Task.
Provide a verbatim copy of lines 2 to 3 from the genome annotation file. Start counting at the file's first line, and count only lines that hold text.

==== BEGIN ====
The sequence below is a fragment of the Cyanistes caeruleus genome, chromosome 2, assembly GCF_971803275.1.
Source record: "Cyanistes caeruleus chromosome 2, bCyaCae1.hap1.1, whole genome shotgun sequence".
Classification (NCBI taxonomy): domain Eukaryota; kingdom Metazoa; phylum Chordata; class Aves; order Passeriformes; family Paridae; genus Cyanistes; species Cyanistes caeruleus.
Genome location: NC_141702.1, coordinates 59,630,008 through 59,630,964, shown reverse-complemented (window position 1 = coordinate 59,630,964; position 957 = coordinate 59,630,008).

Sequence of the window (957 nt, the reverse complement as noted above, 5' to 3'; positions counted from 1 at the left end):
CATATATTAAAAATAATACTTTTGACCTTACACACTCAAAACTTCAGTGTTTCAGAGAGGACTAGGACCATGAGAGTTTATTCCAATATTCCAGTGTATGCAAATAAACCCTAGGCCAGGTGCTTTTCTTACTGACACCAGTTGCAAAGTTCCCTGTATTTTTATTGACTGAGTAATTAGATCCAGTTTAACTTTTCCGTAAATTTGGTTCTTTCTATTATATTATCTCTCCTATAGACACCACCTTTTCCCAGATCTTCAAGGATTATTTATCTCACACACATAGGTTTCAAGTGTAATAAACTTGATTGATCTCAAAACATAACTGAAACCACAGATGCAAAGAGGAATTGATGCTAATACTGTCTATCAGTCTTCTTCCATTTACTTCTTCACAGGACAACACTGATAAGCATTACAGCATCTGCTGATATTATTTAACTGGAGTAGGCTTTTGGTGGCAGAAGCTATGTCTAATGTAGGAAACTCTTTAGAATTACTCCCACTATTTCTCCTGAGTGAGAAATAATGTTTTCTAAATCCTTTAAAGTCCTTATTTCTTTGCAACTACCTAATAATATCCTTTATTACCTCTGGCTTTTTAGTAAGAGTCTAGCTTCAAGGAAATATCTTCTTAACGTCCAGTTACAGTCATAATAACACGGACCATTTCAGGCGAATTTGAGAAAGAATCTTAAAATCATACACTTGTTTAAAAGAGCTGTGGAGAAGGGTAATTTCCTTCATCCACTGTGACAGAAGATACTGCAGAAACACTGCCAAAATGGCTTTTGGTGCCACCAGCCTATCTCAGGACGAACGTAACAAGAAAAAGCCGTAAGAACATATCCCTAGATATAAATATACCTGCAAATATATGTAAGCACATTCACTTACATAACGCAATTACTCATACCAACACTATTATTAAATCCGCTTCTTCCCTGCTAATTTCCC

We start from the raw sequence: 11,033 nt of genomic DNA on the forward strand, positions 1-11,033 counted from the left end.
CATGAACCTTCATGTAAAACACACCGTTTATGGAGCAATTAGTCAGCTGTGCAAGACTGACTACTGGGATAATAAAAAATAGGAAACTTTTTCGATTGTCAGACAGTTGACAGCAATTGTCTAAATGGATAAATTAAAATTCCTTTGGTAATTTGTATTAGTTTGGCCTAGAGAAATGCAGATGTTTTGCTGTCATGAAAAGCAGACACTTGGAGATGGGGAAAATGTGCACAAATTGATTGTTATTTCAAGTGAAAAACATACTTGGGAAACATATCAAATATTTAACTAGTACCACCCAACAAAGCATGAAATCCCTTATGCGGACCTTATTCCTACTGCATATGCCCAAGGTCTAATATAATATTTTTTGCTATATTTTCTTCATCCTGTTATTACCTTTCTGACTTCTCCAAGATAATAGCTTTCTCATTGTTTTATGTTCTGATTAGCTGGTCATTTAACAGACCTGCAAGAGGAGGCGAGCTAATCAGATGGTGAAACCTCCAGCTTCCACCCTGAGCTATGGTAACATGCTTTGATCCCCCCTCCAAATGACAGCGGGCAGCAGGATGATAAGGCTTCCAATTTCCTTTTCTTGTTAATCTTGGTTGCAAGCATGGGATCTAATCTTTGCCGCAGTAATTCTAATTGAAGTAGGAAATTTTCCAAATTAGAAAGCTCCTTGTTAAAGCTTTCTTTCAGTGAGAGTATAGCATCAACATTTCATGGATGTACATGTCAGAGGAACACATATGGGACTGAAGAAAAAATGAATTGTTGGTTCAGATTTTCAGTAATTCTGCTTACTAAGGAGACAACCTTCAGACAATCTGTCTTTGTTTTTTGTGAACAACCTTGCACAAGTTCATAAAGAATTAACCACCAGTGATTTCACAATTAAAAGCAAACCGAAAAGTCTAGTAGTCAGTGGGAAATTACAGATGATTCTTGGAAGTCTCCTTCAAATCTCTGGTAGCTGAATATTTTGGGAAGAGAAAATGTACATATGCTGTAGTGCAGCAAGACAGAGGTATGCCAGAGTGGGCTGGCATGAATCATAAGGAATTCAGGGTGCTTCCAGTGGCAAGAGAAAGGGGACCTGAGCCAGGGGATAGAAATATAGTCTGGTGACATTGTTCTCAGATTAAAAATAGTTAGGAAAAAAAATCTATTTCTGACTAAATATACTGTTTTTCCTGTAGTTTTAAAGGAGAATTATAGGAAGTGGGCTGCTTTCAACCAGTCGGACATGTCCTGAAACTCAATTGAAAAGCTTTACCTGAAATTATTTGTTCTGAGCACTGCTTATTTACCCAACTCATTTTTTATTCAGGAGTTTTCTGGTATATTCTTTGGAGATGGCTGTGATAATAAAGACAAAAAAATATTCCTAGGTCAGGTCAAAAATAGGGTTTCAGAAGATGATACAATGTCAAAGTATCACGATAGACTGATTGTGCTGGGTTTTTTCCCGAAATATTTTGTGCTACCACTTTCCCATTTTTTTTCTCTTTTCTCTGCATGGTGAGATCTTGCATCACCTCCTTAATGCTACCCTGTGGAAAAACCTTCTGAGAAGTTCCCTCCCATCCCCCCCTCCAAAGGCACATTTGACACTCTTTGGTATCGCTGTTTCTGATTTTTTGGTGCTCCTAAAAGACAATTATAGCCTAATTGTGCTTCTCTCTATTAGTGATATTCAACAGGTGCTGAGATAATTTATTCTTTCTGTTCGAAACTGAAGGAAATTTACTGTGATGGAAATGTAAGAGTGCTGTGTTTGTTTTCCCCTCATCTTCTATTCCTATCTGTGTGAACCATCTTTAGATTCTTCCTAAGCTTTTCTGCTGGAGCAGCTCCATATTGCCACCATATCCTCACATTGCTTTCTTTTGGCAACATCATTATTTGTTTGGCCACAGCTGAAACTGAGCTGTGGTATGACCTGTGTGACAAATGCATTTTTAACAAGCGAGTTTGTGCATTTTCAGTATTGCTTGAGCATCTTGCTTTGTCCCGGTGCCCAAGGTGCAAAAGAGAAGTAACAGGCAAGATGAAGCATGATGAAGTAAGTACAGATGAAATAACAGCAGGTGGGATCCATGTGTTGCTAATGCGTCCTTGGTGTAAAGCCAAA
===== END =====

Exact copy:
Source record: "Cyanistes caeruleus chromosome 2, bCyaCae1.hap1.1, whole genome shotgun sequence".
Classification (NCBI taxonomy): domain Eukaryota; kingdom Metazoa; phylum Chordata; class Aves; order Passeriformes; family Paridae; genus Cyanistes; species Cyanistes caeruleus.